Four years ago, I got this '70 Oldsmobile 442 W-30, likely inspired by the muscle cars that raced Baja in the '60s and '70s. It was cool for a while but I kind of wanted to lower it to stock height.
"The second photo"
First of all, no, this blog didn't exist in 2011. I started modifying these cars in 2011 but as usual, they sat incomplete for a while because of schoolwork and distractions. I've been planning to make this post since August but had to finish up the Oldsmobile first. Also, looking at the font of the date stamp, I realize that the photos above were taken by this camera.
I don't have a before photo, unfortunately, but I'll do my best to explain it. The knobbly monstrosities on the Dodge used to be on the red Ford GP. To mount them, they were so big that I just had to cut slits in the "brake discs" and glue the axles in. The tires spin fine but they're super noisy and slow when rolling. The wheels on the Nissan Titan used to be on the green Dodge concept. It used to be lowered so raising it was hard. I gave it suspension in the process but none of it was very strong so that truck is actually awaiting repair and/or a total overhaul right now, as it has been for years. You can see above how fragile it all is. Yes, the front suspension is made from slices of a plastic bottle. The rear differential was cut off another car, too. It was a real hack job.
Not "the second photo"
The Ford in the second photo is wearing some extra wheels I had laying around but now wears the tan Baja wheels from the Oldsmobile. When the second photo was taken, I was planning to install the "Y5" spoke wheels from the Nissan onto the Olds. They're not pictured in this post but Google will show'em if you're curious.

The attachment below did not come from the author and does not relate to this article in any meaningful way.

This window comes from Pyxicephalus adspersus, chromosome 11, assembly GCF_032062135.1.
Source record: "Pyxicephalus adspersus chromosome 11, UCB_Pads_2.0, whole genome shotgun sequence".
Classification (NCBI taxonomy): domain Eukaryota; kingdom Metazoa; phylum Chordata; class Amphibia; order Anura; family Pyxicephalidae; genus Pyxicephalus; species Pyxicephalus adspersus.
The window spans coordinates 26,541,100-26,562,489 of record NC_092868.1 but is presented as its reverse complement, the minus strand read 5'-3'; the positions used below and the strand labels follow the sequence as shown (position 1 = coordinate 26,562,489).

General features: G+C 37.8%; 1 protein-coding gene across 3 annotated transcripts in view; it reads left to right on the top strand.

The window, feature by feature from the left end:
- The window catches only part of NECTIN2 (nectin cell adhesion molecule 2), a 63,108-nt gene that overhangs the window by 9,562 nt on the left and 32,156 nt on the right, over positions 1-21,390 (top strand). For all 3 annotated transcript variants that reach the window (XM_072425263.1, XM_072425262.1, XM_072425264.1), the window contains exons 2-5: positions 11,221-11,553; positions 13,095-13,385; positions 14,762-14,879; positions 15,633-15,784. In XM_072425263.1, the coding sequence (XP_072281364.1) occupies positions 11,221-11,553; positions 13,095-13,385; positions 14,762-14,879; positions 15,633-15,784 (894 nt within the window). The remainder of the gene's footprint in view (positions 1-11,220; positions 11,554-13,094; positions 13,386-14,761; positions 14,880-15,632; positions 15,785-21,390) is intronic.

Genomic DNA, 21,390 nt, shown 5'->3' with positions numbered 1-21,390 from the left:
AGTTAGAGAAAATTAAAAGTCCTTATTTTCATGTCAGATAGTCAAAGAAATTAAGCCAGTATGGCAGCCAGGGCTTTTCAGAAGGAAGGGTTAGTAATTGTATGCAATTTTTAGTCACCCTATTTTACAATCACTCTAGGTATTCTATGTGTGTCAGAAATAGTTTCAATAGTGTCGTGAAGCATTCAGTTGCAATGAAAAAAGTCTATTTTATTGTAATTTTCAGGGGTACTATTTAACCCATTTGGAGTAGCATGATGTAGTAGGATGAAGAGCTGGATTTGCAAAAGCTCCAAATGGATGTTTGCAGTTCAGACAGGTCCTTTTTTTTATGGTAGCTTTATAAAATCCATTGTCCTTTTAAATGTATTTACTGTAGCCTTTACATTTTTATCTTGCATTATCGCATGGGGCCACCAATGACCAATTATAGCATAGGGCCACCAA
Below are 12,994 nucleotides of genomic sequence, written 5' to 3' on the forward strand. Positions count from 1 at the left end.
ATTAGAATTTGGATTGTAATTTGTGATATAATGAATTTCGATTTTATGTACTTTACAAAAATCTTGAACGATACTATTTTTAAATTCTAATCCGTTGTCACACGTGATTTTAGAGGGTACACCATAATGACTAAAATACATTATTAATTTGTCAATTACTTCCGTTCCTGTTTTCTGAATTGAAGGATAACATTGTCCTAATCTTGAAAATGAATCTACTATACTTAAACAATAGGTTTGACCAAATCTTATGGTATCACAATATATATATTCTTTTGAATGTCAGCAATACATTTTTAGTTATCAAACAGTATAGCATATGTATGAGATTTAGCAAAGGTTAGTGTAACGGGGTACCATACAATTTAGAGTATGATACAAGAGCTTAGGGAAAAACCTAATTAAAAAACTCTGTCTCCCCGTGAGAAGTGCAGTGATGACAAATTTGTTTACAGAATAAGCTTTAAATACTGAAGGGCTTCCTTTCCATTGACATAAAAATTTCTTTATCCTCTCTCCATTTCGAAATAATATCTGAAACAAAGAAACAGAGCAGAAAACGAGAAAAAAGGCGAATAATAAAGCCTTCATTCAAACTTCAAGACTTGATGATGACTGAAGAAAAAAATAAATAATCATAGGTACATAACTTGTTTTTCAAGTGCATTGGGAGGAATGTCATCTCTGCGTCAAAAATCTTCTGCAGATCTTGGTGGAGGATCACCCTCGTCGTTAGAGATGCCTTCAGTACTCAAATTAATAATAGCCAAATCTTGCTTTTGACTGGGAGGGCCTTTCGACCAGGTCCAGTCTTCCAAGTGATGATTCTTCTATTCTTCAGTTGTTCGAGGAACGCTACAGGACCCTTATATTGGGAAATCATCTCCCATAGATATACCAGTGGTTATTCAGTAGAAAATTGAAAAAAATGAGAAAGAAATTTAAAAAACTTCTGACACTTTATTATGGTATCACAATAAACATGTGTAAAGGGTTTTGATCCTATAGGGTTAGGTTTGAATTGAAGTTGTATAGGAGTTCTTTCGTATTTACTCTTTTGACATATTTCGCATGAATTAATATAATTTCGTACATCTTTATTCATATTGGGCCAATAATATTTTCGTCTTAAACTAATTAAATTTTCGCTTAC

Lowering the Olds meant chopping off the gigantic axle mountings and making my own (*Gasp* I could probably stick them on the Nissan!). When I first started modifying these cars, that was kind of challenging but after the sprinkler repair last summer, I got the bright idea to start using that JB Weld epoxy putty on my cars. It's perfect and can be filed, sanded, or painted if looks are an issue. I tried coloring it silver with my metallic Sharpie, which didn't help the appearance too much but I don't really care.
I ended up not going with the Y5 wheels. The axles for the Nissan were too long so the wheels were too far apart for this car. I forget which car(s) these wheels and axles are from but they fit better. Also, the Nissan's wheels would have been as big as the rear wheels seen here so the car would have looked like a Donk. Not that it's a bad thing and I respect other people's tastes, but it's just not for me. The stance it has now makes it look more like a '70s street machine of some sort so I guess that's more okay.
The car didn't roll as well as I would like because the JB Weld doesn't create a smooth enough surface for the wheels to spin smoothly against. I tried gluing pieces of Hot wheels box between the wheels and the JB Weld and that worked kind of alright. I know know that the big wheels were not an afterthought, as was the case for the F-150. The car's proportions reflect the intentions - just look how long the overhangs are! I'm not sure if I'm completely done trying to change this car but I might as well be since JB Weld is pretty permanent. I have enough cars lined up for modification anyway so I guess this one will stay like this for now.